Tuesday, July 17, 2007

Founders were right, after all

The authors of the Constitution went through considerable effort to make sure the war-making power was vested in the legislative branch, rather than the executive branch, and for the first century and a half of the Republic that formulation held.
Unfortunately, in 1950 we started an experiment in the alternative when Harry Truman committed U.S. troops to a major war in Korea (styled a "police action" at the time) without a declaration of war by Congress. As a matter of fact, Congress has not declared a state of war since, although there's been no shortage of fighting in that time.
Now, human affairs are not subject to "proof" in the scientific sense as no controlled experiments being possible. But it's certainly reasonable to examine the evidence we have to determine whether certain polices are successful or not, and a period of nearly six decades seems more than adequate. It only took about that long to demonstrate, for example, that communism was a failed system.
In the first 160 years of the Republic we fought five foreign wars, with one draw and four clear wins. (War of 1812, Mexican-American, Spanish American, World War I and WWII.) This averages one war every 32 years and an 80 percent success rate. In other words, wars were infrequent and successful. This seems a generally desirable state of affairs I think everyone will agree. During that time the United States grew in power and influence from a relatively weak minor power into the most powerful single country on earth. This period I'll call the Congressional War Era
(I don't count the Revolution because it was prior to the adoption of the Constitution and also because it was a domestic war, which is an altogether different animal than a foreign war. For the same reason I leave off the Civil War, another domestic conflict that has its own sets of legal, moral and practical issues wholly different than the problems of foreign wars).
In the most recent 57 years of the Republic we've fought four major foreign wars (Korea, Vietnam, Gulf and Iraq/Afghanistan). Of those, one was a draw, one was a defeat and one a clear victory. The last is ongoing, but prospects for a clear victory are about nil. This averages a war every 14 years and a success rate of 25 percent. In other words, wars have been more than twice as frequent while being much less than half as successful. I think everyone can agree this is not a desirable state. I'll label this the Presidential War Era.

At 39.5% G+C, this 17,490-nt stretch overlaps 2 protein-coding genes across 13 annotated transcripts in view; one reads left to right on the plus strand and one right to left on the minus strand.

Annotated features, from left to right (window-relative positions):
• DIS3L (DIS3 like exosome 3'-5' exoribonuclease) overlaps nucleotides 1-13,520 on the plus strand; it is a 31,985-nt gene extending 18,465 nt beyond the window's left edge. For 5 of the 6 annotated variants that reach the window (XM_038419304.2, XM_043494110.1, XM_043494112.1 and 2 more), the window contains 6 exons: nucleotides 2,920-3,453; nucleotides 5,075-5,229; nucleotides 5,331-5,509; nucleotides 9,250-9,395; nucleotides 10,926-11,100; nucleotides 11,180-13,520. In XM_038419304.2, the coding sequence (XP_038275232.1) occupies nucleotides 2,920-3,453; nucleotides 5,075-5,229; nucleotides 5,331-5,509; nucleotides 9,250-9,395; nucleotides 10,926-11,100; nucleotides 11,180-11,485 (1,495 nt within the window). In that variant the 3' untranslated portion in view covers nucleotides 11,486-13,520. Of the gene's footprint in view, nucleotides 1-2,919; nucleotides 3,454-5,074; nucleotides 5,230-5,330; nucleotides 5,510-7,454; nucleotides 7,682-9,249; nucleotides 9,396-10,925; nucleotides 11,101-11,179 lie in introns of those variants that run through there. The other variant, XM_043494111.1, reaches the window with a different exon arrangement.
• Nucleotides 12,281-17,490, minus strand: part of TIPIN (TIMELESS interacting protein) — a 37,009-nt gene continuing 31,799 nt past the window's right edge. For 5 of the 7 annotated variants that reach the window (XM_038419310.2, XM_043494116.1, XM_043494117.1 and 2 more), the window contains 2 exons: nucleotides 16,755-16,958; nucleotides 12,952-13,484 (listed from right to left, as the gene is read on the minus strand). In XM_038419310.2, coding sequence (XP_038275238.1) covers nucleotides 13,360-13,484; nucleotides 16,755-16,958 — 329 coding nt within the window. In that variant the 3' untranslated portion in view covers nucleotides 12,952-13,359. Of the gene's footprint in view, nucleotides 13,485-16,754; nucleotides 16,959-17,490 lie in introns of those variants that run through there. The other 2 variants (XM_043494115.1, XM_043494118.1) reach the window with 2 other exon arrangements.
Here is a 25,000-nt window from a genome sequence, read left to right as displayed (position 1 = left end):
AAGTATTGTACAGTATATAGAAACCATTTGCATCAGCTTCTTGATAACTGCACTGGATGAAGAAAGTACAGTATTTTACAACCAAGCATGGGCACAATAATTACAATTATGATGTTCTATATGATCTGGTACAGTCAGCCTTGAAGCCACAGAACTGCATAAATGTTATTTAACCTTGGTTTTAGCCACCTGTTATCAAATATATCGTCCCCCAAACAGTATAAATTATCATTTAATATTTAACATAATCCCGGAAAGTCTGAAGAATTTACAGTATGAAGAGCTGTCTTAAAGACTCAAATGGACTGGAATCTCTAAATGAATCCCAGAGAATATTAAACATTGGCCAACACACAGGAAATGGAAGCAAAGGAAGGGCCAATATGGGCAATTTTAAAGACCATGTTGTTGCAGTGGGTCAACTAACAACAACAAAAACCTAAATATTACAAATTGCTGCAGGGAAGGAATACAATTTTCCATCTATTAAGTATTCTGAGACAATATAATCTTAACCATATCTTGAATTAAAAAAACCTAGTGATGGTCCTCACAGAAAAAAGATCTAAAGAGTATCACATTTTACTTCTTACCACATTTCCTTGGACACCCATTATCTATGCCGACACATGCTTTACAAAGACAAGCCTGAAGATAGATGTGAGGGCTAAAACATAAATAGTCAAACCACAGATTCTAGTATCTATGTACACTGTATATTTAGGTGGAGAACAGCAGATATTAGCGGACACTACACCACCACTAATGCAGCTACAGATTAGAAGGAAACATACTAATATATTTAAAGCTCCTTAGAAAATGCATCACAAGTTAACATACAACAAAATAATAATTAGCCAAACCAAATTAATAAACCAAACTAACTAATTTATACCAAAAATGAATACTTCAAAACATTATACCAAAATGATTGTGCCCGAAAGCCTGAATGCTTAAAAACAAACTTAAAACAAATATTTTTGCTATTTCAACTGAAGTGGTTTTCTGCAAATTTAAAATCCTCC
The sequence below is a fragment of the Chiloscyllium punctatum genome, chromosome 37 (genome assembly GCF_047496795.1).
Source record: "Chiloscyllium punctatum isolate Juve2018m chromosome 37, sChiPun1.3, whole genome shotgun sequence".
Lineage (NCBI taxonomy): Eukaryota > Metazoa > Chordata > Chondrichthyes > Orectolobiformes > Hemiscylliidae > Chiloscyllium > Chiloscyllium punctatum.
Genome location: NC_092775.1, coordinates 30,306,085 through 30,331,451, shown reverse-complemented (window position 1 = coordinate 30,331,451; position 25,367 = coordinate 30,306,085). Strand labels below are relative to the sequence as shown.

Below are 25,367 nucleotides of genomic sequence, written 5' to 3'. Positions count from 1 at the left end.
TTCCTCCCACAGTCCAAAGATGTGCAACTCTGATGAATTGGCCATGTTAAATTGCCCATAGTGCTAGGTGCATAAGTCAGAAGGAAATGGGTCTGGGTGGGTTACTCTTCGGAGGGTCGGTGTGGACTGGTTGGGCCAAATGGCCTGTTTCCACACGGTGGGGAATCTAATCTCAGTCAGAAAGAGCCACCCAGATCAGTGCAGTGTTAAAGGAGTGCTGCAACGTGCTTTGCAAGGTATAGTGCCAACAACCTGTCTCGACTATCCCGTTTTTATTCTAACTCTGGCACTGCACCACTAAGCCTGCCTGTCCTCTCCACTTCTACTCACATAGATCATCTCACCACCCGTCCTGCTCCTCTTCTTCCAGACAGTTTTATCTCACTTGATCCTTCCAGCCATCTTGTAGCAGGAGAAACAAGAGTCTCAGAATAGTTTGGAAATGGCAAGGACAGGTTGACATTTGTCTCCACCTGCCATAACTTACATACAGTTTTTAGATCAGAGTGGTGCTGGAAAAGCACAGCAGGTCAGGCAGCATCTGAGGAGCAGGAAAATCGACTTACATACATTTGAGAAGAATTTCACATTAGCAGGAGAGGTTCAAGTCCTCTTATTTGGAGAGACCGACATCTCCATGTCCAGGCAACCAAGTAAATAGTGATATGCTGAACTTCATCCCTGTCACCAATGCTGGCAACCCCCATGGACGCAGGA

During both periods the executive branch engaged in minor military actions with mixed success. Because these were, by definition, minor actions however, the risks and payoffs were relatively low. Failures were expected and tolerated. While there were individual tragedies, of course, the country as a whole was largely unaffected by adventures in Cuba, Hawaii, the Philippines, Haiti, Panama, the Barbary coast, Libya, Lebanon, Grenada, etc.)
On the other hand, major foreign wars unavoidably bring great risks and the certain expenditure of national treasure in the form of lives and money.
The evidence is clear that the Congressional War system provides superior results to the Presidential War system. Why this is so will be addressed in a future post, but the empirical evidence is there for all to see.


  1. Step 1: Get the US out of the UN.

    The UN has replaced Congress as the official sanctioning body for warfare.

    Like that will happen.

  2. I think the UN is a symptom rather than a cause of this problem, but I agree that the UN has given the executive branch a certain amount of political cover for its actions as well as an alternative "authority" for waging war.
    Of course the U.N. does not actually provide the president "authority" to wage war without Congressional authorization. Declaring war is a specific power of Congress and one it cannot legally delegate (even if one were to accept an argument that US joining the UN created treaty obligations allowing the UN to commit the US to war.)
    At the very most, pushing it really far, the UN might possibly a supplemental authority that might have some standing under international law. But even here, it would be of a negative character. In other words, the US might launch a war that the UN would determine was "aggression" and illegal under international law, similar to the way it declared Saddam's invasion of Kuwait. This may or not be a problem, based on the situation. What the UN cannot do is make the US go to war or initiate the fighting. Only Congress can do that. Our current problem is too many ill-planned and poorly waged wars. not too few.
    No, the UN is not the cause of our problem. The real "Step 1" is that Congress needs to rein-in the executive branch and reassert its warmaking powers.

  3. You write, "...major foreign wars unavoidably bring great risks and the certain expenditure of national treasure in the form of lives and money."

    Precisely on account of those great risks, policymakers should consider the decision to go to war in a robust and thoughtful manner. To do so, they would need to identify the desired outcome, the feasibility of the outcome, likely costs/opportunity costs associated with the decision, scenarios that could arise and possible solutions for such contingencies, geopolitical and balance of power implications, etc. Perhaps because the process that leads to a Congressional declaration of war is more rigorous than one that grants Congressional authorization for a Presidential decision to go to war, the outcomes have, to date, proved better with what you call the "Congressional war system."